• Non-experts trying to be experts
    When new directors join a board, they usually work to learn what they can about the industry of the company they will be governing. However, during our company’s board orientation, I tell new directors not to try to become industry experts. It is more valuable to us if they filter what they see and hear through their own experience, which is more likely to provide a perspective we may not otherwise see.
  • Mismanaging succession
    Arguably, a board’s most important responsibility is ensuring that leadership succession is well planned and, when necessary, an excellent new leader is selected. Our board at Correct Craft has both short-term and long-term succession plans. Additionally, we are investing heavily in our team to ensure there are internal candidates ready for consideration when I decide to step down.

    Another critical mistake boards make related to succession is trying too hard to find a new leader who does not have the weaknesses of the departing leader. Often, the tunnel vision that results from this leads a board to overlook ensuring the new leader also has the departing leader’s strengths.

  • Mismanage risk
    Most boards view risk as something to be eliminated, but that is a misguided perspective. The whole basis of our capitalistic system is to create wealth by accepting and managing risk. Boards cannot and should not work to eliminate risk, but they should help the company’s executives manage it in a way that optimizes an organization’s results.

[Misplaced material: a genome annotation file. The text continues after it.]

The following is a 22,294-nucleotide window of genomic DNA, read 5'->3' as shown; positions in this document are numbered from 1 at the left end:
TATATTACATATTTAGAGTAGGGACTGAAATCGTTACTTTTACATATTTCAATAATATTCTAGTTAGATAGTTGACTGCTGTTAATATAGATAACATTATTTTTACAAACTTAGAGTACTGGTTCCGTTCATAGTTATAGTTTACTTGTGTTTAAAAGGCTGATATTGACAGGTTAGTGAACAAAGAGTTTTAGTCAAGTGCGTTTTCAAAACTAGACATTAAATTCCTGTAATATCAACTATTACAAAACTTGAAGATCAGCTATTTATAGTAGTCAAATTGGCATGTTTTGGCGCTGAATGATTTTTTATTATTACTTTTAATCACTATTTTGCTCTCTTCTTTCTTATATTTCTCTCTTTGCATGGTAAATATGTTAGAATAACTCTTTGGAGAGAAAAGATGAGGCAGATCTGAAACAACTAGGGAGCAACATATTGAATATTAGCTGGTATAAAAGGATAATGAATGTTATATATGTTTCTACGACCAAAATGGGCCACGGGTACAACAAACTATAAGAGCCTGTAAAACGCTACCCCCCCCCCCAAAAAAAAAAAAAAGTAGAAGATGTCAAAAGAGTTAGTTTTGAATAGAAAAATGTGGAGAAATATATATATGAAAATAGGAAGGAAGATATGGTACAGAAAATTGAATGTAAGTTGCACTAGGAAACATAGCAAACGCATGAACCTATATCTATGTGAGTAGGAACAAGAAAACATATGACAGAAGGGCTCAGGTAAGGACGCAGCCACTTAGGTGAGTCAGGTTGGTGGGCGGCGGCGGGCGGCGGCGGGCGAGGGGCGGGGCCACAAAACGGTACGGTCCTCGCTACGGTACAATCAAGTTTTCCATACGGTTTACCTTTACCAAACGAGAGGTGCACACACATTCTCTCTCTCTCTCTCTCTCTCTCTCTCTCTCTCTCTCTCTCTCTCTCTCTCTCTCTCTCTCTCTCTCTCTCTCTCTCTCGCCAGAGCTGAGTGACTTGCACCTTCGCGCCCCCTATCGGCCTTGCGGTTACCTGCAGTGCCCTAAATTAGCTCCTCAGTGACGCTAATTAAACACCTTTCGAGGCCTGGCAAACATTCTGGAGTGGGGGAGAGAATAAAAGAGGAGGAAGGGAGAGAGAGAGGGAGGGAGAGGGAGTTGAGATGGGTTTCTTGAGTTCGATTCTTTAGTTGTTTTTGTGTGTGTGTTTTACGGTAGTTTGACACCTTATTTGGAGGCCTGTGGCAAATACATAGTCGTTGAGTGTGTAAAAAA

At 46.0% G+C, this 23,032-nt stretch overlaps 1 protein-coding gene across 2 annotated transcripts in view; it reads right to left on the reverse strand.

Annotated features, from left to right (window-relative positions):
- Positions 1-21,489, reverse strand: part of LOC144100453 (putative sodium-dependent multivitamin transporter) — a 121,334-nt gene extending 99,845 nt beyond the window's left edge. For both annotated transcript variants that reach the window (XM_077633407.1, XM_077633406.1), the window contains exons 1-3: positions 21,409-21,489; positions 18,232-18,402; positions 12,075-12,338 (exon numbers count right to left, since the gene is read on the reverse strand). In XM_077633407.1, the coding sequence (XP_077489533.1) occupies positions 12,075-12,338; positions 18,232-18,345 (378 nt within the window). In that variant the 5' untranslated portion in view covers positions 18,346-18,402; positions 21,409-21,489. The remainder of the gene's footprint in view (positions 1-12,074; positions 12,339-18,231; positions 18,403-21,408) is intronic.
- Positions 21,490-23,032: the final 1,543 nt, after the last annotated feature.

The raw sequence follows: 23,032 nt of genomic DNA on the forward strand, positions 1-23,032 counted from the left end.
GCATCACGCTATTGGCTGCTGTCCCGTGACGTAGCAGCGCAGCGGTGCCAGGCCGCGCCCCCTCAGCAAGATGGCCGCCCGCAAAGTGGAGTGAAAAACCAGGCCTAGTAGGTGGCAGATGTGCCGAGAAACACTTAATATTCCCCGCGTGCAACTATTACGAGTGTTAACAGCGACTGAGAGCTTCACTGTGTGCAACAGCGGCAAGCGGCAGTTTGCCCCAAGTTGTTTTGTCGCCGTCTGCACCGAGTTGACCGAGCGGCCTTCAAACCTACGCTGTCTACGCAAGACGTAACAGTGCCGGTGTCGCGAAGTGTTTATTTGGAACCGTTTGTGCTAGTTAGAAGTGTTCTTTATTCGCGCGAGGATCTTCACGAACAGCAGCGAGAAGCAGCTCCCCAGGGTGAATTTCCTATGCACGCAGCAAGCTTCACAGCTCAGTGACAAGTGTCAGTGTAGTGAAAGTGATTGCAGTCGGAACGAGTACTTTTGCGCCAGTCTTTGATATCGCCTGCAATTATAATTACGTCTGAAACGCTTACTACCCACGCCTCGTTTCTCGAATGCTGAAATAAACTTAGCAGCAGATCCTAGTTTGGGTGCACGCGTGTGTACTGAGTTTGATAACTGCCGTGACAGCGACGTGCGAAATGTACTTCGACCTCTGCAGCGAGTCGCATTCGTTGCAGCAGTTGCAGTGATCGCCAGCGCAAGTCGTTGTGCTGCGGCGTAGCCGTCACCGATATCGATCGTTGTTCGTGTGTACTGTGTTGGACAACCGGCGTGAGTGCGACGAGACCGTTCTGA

However, boards do have a responsibility to identify risks clearly. And since different types of risk are handled differently, the risks identified should be classified as either internal, external, or strategic.

  • Mismanagement of capital investments
    Many directors think the board’s capital investment approval process function is either an internal control to ensure the company does not spend money inappropriately or oversight to ensure that the leader knows what they are doing. While there is some benefit to both those views, the primary purpose of a board’s capital investment approval is to be engaged in the capital allocation process. Even boards of profitable companies must carefully review what they approve for capital investments. Those investments affect the company today by using cash, midterm through eliminating other investment opportunities, and long-term based on the investment return; the impact of capital allocation is material. In fact, after succession, capital allocation may be a board’s most important responsibility.